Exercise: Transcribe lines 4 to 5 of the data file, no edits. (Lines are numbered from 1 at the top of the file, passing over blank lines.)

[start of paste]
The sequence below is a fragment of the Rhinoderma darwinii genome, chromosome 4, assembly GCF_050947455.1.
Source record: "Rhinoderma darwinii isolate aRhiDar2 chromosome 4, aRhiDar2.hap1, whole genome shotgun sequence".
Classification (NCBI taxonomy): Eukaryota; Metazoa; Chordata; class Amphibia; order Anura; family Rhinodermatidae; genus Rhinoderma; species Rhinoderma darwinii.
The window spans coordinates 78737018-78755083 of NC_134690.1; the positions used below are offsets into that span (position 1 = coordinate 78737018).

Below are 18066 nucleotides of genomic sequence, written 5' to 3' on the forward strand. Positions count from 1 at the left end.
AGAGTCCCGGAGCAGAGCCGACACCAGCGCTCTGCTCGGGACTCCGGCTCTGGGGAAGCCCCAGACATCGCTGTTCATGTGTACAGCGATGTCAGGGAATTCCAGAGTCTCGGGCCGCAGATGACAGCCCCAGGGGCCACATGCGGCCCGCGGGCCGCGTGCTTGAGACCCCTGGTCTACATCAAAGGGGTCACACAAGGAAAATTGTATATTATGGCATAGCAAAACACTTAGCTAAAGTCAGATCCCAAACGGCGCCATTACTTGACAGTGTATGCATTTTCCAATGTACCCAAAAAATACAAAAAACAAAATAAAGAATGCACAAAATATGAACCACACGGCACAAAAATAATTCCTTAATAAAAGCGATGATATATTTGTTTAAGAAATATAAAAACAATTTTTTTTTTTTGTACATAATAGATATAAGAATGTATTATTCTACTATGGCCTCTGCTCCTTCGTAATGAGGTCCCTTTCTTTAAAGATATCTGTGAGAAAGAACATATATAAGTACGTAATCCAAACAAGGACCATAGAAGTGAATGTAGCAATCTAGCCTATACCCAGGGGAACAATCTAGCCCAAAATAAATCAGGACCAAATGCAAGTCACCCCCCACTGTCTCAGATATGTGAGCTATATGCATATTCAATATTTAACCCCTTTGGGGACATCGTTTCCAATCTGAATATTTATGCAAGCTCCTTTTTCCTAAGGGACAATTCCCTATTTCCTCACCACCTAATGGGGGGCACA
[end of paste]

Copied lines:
The window spans coordinates 78737018-78755083 of NC_134690.1; the positions used below are offsets into that span (position 1 = coordinate 78737018).

Below are 18066 nucleotides of genomic sequence, written 5' to 3' on the forward strand. Positions count from 1 at the left end.